Ivor Gurney on Crickley Hill

I am these days often ensconced in the Gloucestershire Archives, beavering away at the cliff-face of the Ivor Gurney archive.   Often this is spent in the transcription of Gurney’s many poems from manuscript, in preparation for the edition I am preparing with Tim Kendall of the Complete Literary Works of Ivor Gurney for Oxford University Press.  This week I have been mopping up a few odds and ends relating to the collation of the 1973 published selection of Gurney’s poems edited by Leonard Clark; a knotty process that began in 1962 and took 11 years to finally come to fruition.

In the midst of Clark’s papers are a number of press cuttings, which include some recollections of Gurney, the writing of which was prompted by Clark’s edition.  One was published on Wednesday 29 August in The Citizen – Gloucester’s local paper — and was from Mrs Helen Herring: the then 9-year-old daughter of the farmer of Dryhill Farm, where Gurney worked and stayed in the spring of 1919.  She recalls:

I remember so well the first cup of tea in the kitchen and my mother trying to get him to talk.  But all he would do was to look out on to the wash house roof and go into raptures over the moss and broken tiles.

My father swept out, remarking, ‘A rum chap to help farming’.

The first job he was given was to groom a yearling cart colt which had wintered badly.  He curry-combed away and was knee deep in hair and lice.  But Ivor could see beauty in everything and his notebook was on the wall.  He wrote a poem about Lousy Joe — but forgot to turn poor Joe loose.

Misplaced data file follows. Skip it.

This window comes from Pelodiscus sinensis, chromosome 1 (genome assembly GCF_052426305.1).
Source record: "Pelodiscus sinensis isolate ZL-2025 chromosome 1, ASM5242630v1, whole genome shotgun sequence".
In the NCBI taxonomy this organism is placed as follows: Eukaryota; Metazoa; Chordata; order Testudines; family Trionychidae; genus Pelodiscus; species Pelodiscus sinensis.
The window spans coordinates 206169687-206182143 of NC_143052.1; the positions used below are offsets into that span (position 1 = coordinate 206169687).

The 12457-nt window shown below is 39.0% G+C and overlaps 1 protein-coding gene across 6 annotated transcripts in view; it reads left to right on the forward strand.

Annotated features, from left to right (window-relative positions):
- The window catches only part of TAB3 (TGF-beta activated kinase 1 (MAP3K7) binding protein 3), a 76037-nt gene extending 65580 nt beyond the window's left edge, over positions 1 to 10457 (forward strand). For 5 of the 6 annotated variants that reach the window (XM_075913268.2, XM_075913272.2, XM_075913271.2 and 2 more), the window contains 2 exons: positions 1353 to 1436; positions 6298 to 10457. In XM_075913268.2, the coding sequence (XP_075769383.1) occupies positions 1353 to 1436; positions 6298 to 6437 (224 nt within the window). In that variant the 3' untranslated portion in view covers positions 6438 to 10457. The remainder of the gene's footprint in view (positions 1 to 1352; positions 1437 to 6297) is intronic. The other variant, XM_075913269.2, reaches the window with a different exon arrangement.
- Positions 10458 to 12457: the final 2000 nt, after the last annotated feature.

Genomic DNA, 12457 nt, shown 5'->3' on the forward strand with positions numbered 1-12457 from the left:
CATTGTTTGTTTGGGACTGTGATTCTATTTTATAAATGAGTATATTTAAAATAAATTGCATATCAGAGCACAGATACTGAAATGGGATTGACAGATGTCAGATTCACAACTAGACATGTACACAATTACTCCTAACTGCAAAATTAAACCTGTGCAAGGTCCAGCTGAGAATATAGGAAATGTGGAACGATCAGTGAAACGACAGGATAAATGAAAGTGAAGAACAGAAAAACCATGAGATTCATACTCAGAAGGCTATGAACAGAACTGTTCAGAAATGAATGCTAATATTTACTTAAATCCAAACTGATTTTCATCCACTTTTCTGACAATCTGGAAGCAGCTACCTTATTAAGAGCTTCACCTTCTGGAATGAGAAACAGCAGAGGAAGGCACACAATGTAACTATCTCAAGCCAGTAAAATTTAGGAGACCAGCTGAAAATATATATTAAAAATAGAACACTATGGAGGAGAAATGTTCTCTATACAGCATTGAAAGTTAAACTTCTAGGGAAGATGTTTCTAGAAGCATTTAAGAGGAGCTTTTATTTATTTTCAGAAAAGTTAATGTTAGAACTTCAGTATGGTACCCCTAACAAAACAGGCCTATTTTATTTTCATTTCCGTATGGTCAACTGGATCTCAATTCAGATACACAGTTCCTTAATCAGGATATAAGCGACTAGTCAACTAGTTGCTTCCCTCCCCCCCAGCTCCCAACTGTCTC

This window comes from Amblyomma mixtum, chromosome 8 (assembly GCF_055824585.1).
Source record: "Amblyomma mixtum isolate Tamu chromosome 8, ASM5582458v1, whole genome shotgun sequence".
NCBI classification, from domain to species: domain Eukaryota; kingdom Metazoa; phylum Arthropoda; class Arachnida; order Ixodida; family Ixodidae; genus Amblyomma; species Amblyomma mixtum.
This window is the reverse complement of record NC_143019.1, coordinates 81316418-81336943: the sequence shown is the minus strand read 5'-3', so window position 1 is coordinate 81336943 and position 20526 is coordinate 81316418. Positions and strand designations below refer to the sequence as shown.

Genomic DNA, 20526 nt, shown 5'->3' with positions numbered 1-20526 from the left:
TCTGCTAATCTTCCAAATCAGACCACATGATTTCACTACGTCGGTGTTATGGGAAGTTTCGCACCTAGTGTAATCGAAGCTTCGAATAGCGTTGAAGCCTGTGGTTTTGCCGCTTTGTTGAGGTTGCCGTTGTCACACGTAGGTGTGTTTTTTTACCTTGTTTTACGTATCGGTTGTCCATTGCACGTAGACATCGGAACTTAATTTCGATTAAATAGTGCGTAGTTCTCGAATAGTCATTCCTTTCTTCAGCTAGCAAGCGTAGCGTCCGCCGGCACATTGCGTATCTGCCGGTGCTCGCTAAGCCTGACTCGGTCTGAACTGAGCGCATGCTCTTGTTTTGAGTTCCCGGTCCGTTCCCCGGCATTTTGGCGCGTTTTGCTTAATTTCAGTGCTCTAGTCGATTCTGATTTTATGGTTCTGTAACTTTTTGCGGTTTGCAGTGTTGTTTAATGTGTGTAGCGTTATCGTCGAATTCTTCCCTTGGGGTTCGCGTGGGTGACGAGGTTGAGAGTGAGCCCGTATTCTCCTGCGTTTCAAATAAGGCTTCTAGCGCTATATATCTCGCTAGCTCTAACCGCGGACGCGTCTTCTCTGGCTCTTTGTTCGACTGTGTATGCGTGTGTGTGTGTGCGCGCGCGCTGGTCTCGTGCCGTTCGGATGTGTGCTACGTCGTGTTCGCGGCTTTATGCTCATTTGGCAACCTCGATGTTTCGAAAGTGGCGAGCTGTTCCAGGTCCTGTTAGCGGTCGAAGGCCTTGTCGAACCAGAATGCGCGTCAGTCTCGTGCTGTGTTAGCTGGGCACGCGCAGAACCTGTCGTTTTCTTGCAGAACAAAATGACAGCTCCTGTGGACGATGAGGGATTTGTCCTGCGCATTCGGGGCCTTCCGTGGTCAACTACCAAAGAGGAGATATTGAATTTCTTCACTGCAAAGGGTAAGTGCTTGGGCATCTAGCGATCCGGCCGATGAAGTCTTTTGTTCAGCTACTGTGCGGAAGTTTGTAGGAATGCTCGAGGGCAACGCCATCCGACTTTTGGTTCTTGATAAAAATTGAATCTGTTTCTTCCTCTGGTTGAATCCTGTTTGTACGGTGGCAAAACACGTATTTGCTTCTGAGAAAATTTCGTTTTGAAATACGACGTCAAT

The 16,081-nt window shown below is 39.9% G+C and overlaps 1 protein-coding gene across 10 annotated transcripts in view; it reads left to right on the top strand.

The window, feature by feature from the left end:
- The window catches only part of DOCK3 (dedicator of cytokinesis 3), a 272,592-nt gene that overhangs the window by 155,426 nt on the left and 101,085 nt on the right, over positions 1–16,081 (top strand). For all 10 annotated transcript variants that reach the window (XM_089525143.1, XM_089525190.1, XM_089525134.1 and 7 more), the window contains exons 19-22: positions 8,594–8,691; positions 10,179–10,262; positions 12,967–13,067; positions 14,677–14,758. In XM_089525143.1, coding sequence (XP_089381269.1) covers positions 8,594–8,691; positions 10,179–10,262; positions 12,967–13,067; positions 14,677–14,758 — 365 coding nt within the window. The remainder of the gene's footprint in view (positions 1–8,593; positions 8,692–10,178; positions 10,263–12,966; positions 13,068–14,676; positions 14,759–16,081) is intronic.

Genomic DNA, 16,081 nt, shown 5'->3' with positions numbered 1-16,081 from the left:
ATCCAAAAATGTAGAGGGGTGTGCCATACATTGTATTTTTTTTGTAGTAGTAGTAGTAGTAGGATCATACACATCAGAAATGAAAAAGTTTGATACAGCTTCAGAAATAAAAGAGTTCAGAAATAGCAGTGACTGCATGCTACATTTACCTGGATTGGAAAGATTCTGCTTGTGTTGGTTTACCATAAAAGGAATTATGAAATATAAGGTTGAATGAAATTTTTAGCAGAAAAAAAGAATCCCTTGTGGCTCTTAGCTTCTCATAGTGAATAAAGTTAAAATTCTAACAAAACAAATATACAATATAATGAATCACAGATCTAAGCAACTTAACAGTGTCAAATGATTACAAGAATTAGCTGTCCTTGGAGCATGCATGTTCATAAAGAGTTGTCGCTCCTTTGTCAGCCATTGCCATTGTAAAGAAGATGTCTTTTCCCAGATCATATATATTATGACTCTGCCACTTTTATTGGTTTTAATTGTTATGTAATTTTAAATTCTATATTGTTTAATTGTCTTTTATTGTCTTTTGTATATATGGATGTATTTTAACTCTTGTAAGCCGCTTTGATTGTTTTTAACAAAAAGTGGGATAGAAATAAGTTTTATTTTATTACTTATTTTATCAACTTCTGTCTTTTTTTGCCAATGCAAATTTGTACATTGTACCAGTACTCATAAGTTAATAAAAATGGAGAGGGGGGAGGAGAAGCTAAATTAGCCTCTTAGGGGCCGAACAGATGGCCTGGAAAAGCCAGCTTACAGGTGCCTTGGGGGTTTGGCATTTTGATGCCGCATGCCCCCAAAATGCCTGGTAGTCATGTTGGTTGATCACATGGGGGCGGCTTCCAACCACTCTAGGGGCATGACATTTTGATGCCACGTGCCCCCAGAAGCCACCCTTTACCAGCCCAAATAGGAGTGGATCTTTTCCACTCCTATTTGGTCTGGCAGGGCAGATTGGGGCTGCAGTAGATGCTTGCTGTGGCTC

Evenings he would compose music on our old iron framed piano which had not been tuned for years.  No one would come so far into the country to do things like that in those days.  To me it was the most terrible noise.  The whole room seemed to rock as he thumped away.  Father would get his gun and disappear.  Mother would sit and worry about Ivor’s health as he would not eat while he was composing and drank, literally, gallons of milk.

When he had finished whatever it was on his mind he would have an enormous appetite.  Which was rather awkward, as one never knew when that would be.

When put to dig a potato patch, very little was done, but Ivor came in with a poem about how he met a German in the war — ‘I shot him, it had to be one of us, him or me’.

[The quoted poem is the opening line of ‘The Target’, which in fact dates from October 1917]

Mrs Herring also went and found out the old autograph book from the farm house, in which Gurney, as a guest in the household, had written a short squib:

How wonderful,

To be able

To sit one down

At the table

and write tout-suite

Straight off

A wonderful, original

Autograph.

Following the publication of this recollection, another former resident of Crickley Hill, Mrs Beatrice Blandford, came forward with her own recollections of Gurney, on his visits to the ‘Green homestead on Crickley’.

Ivor Gurney and my father, George Compton, were great friends.  Ivor was organist at Hempsted Church [an undoubtedly peripatetic post] and after service he would come to our home and entertain us by playing all sorts of funny pieces on our piano.

One of the songs of which I had the manuscript was ‘Bright is the ring of words when the right man sings them.’ He gave it to me and my father used to sing it.  […]

Although Mrs. Blandford says in the article that she has searched for the manuscript but has been unable to find it, this song is held in the archive, titled ‘Song and Singer’; a pre-war manuscript dated 18 January 1911.